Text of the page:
Screen

And the award for Most Egregious Editing goes to…

elvira edited
“There’s nothing wrong with G-rated movies, as long as there’s lots of sex and violence.”

– Elvira, Mistress of the Dark

Once upon a time, long, long ago, when Netflix and TiVo were just a twinkle in the ether, there was a boy who loved going to the video store. His usual haunts were small, dark independent stores tucked around corners or in basements, stocked with an eclectic mix of classics, oddities and trash. But sometimes, when he was feeling tired and lazy, he’d slouch around the corner to Blockbuster.

What the boy didn’t know was that there was a hidden artistic price for his sloth. Although Viacom/Blockbuster does not edit their movies, and this particular boy has no idea what they currently do, in this long ago time they did order “edited for content” versions of movies from studios. This is a lesson the boy learned the hard way, at the cost of watching two of his favorite films disembowelled before his eyes.

Clint Eastwood‘s 1973 spaghetti-western-style gunslinger film, High Plains Drifter, and John Woo‘s melodramatic 1989 Hong Kong action film, The Killer, are both violent movies. Intense, artistic, thought-provoking and ethically complex, but violent. Both narratives rely heavily on specific brutal incidents to justify the characters’ actions and both films draw much of their irony, pathos and moral ambiguity from how those acts of violence radiate out over time.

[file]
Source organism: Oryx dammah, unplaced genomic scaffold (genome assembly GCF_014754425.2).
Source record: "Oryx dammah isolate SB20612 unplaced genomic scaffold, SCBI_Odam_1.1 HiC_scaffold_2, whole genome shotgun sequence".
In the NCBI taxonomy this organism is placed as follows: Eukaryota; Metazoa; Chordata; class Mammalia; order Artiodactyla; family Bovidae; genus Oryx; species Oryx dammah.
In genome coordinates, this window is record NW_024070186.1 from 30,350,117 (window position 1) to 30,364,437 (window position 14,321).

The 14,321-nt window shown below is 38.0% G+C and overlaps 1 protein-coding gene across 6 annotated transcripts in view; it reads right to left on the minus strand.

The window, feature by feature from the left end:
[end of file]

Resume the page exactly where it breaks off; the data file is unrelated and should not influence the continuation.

high plains drifterIn High Plains Drifter, a nameless gunslinger commonly referred to as “the Stranger” rides into town and immediately shoots three other gunslingers. Rather than charging him with murder, the townspeople decide to hire him to protect them from yet three more gunslingers who are due to be released from prison and are seeking revenge on the town. Through the Stranger’s dreams, it’s revealed that what the three men were sent to prison for was bullwhipping the previous Sheriff to death while the whole town stood by and watched.

The Stranger trains them to defend themselves and tasks them with painting their entire town bright red. When the preacher asks him, “You can’t possibly mean the church too?” he says, “I mean especially the church.” The Stranger rides out to the town’s welcome sign and paints ‘Hell’ over ‘Lago’. After the townsfolk have finished painting everything, he rides away and leaves them at the mercy of the gunslingers. He returns later to kill the gunslingers, and on his way out of town he passes one of the two characters who ever tried to do the right thing. He’s carving an RIP gravestone for the murdered Sheriff, and he says, “I never did know your name,” to which the Stranger replies, “Yes, you do.”

welcome-to-hellAnyone laying bets on what didn’t make the cut in the edited version I rented? Among other things, the bullwhipping. Wow, that whole devil-comes-to-town-and-paints-it-up-like-hell thing sure doesn’t seem quite justified without the violence of the initial act. It’s upsetting to watch, sure, as is the part where the Stranger rapes a woman near the beginning (also cut), but it’s supposed to be upsetting. We live in a world where women have to deal with the ongoing possibility of rape and people stand by and let terrible things happen to one another. Anyone who participates by action or inaction is morally compromised. The ethical complexity and emotional impact of a film like this is effectively neutered by minimizing the violence and removing the prime motivation for the action.